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Construction of Toyota Myanmar plant kicks off in Thilawa

A Toyota Camry imported from Thailand is seen in Hanoi. Photo by VnExpres/Duc Huy. Sketched by the Pan Pacific Agency.

Pan Pacific Agency | COMMUICATION AGENCY FOR PACIFICA REGIONS

YANGON, Nov 3, 2019, Myanmar Times. Toyota Myanmar Co. Ltd held a groundbreaking ceremony at the construction site for its new manufacturing plant at the Thilawa Special Economic Zone on Friday, Myanmar Times reported.

The US$52.6 million plant is expected to be ready and operating from February 2021 onwards. It will produce 2500 Toyota Hilux pickup trucks per year using the semi knock-down method. Around 130 jobs will be created. Toyota currently imports the Hilux, Vios, Rush and other vehicles for sale in Myanmar.

The company’s plan is to ride on rising demand for automobiles in Myanmar. In 2018, more than 18000 new vehicles were sold in the country, which is 2.1 times more than the previous year’s, according to available data. By 2020, automakers estimate that the number of vehicles driven in Myanmar will exceed 2 million.

However, Toyota is likely to face strong competition by other car makers which already operate facilities in Myanmar when its plant opens for business in 2021.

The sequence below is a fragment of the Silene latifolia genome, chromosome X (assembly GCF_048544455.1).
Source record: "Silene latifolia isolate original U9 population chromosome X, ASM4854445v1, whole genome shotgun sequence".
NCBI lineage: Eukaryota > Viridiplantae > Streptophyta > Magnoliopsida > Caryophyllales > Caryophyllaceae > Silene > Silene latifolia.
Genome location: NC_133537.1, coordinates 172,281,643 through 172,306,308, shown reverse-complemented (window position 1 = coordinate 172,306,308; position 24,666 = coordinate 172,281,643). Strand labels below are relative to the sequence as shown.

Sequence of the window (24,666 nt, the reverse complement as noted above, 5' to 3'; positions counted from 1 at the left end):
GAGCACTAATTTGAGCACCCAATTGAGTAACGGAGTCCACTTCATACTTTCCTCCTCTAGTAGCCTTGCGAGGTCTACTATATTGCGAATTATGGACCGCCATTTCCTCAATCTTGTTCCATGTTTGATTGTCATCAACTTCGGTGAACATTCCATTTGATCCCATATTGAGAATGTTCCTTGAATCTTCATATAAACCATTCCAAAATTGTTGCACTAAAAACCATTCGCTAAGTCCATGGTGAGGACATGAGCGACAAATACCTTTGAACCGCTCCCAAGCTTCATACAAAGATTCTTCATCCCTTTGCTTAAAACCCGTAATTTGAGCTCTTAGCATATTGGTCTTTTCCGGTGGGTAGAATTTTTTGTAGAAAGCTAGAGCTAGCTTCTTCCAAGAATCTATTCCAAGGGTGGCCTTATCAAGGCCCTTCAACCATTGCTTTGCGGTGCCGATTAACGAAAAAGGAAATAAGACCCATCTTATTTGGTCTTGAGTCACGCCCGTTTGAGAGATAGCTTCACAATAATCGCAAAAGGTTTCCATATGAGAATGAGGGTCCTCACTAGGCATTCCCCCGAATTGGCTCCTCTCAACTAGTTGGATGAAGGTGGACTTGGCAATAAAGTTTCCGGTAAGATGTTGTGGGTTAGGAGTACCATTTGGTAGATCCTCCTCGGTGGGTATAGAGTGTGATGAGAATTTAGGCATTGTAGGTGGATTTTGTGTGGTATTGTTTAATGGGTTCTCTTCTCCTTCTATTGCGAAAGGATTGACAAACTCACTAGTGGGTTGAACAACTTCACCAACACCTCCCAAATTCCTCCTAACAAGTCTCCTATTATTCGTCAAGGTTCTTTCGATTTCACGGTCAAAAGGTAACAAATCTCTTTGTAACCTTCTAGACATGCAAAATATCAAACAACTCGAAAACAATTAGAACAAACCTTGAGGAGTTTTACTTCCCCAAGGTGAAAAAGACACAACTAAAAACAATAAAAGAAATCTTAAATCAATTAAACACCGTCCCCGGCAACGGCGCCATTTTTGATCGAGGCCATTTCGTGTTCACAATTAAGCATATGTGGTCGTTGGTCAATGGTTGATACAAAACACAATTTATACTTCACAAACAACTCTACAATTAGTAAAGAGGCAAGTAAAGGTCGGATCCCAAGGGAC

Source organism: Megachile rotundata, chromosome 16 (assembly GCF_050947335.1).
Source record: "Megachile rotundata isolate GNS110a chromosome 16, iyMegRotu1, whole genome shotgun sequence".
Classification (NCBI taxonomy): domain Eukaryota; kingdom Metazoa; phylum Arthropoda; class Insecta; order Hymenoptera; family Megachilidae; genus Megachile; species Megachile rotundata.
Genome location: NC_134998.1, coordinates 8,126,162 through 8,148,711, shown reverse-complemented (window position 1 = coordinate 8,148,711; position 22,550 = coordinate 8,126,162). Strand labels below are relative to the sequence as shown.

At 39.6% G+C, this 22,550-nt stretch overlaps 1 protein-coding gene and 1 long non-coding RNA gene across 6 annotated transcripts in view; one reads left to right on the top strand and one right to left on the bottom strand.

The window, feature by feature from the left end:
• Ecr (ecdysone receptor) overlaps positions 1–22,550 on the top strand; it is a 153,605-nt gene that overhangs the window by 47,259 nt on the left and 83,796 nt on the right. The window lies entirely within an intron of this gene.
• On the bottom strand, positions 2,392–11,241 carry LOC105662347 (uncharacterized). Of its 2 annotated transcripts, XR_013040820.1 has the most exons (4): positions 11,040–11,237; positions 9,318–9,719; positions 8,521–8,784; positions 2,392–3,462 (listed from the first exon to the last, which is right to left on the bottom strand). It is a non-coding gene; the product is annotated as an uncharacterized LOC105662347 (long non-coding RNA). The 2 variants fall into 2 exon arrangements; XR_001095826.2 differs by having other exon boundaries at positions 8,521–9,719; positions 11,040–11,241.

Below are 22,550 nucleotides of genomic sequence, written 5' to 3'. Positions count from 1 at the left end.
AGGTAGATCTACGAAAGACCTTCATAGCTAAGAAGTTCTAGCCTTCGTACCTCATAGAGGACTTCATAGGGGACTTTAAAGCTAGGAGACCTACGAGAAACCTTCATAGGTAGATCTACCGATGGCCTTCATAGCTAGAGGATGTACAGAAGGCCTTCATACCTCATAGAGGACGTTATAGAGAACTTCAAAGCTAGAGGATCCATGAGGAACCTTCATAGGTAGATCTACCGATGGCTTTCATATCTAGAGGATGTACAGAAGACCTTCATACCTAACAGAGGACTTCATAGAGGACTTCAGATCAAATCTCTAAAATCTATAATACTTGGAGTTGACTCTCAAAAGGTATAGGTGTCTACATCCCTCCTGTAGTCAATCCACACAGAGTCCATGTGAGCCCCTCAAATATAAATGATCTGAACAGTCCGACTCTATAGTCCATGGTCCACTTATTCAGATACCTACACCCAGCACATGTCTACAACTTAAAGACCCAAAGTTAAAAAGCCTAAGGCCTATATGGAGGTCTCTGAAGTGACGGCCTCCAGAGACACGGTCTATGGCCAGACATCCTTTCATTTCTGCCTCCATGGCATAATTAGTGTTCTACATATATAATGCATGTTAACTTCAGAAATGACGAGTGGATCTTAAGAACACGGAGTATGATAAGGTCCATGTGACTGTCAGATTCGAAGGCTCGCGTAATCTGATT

Among the competition is Suzuki Myanmar Motor Co Ltd, which claims to now command 60 percent of the market for new cars in Myanmar, according to Keiichi Asano, managing director of the Suzuki Myanmar.

The Japanese car maker this year produced 15,000 vehicles compared to 12,000 in 2018, representing a 25 percent increase in year-on-year production, the company said this month.

Suzuki Myanmar opened its factory in Yangon’s South Dagon township in May 2013, where it began by assembling Suzuki Carry trucks. Over the years, it also began producing the Suzuki Ertiga and Suzuki Ciaz and moved its factory to Thilawa Special Economic Zone to accommodate higher production volumes.

Japan is now the tenth largest investor in Myanmar, with a total of 117 entities having channeled US$1.2 billion worth of capital into the country since 1988, according to the Directorate of Investment and Company Administration.

During her visit to Tokyo earlier in the month, State Counsellor Daw Aung San Suu Kyi also invited more Japanese businesses to invest in Myanmar.

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